The ability to understand how your behavior impacts others. A conscious knowledge of your own character, feelings, motives and desires.
The ability to understand others needs and concerns. Also called social awareness.
Notice how both of these definitions imply the impact you make on others around you.
Why would self-awareness be defined if it didn’t recognize the cause and effect our own actions make on other people? Because all leaders make an continued impact, benevolent or malign, on others.
The stark reality is that, according to a recent Forbes article, about 15% of people are truly self-aware. That means a high probability that many of us are not truly self-aware.
Someone truly self-aware will examine themselves and how their actions and presence make others feel and react.
You measure yourself by how much character you exhibited at that meeting, and how you were able to keep silent while others spoke, or at least asked questions to engage a deeper conversation.
Self awareness allows us to critique ourselves against what the meta is for human interaction and positive influence.
And the irony is, that you can’t be truly self aware unless you have enough EQ to be others aware.
When you know the implications of your motives comparative to others, the you can safely say you have self awareness.
But it doesn’t begin and end with ourselves. It begins with others and ends with others. We just have to be open minded to know how we as the conduit transmit vision, goals and actions.
Self awareness is about others in the end game.
And that is the great paradox.
Are we willing to be self-aware enough to impact others better than we did yesterday?
Any organization that dedicates a team towards customer success (CS) sounds like they have a competitive edge in the marketplace.
But when “customer success” results in pain points for the customer, it may be time to review what it means to have a said “success” program.
Here are some of the common errors that many companies commit in their pursuit of having a team for customer success.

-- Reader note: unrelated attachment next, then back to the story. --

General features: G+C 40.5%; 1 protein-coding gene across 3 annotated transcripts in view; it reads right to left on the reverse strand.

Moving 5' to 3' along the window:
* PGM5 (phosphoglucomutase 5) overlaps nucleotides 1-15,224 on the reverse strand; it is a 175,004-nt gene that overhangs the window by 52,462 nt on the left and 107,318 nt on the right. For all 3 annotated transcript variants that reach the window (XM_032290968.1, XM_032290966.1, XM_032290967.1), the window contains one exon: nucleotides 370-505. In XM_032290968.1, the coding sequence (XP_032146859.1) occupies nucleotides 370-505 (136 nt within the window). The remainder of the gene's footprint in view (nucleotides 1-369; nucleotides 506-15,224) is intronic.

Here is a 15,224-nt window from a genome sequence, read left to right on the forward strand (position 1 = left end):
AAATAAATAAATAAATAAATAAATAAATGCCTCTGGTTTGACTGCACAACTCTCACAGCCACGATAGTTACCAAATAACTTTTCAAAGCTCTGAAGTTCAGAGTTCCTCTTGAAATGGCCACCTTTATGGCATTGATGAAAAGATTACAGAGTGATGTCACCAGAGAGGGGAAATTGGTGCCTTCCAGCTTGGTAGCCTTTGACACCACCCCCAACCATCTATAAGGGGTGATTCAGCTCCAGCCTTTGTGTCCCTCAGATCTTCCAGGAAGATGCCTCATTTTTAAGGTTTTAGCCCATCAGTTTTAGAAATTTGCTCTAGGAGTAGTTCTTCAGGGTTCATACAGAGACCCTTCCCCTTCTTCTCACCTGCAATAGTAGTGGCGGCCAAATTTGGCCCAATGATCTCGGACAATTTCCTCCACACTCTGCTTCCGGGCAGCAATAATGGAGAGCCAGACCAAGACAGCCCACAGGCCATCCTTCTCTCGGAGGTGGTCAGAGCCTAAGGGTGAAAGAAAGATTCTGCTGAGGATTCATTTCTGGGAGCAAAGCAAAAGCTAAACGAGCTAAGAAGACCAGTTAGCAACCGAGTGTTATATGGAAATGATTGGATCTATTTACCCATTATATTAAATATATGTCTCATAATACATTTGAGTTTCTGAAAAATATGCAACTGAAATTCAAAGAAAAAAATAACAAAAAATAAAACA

- Customers are not the real focus. If your department is geared simply towards hitting KPIs, CRM management or other processes or metrics, then the customer has been relegated to a lower priority. The focus of success then becomes that of the team instead. Making the customer at all times to focal point will make the team successful every time.
- Those outside the team don’t support success. The person in other department who is told about a customer issue then says “it’s not my job“ and moved onto their focus. The salesperson who got their sale and met their metric then did nothing above and beyond when customer success faltered. If the entire organization is not dedicated to CS, then the entire organizational culture will struggle to support customers in the future.
- The customer gets held up in bureaucracy. Most of this stems from the silos from non-CS team members. But if your processes and systems bog down quick success or resolutions and leave the customer with a negative experience, you will need to refine them to ensure all touchpoints in the relationship are smooth and beneficial.
- They only address symptoms, not causes of the issues. “Customer has an issue? Click this. Submit that. Done. Next.” You may be great at on-boarding, yet poor at continued support. If your team and systems only resolve surface issues without delving into the root causes to prevent further instances, then true success cannot be achieved. Review every issue and track trends to ensure underlying causes are identified and rectified to create a smoother experience for the customer.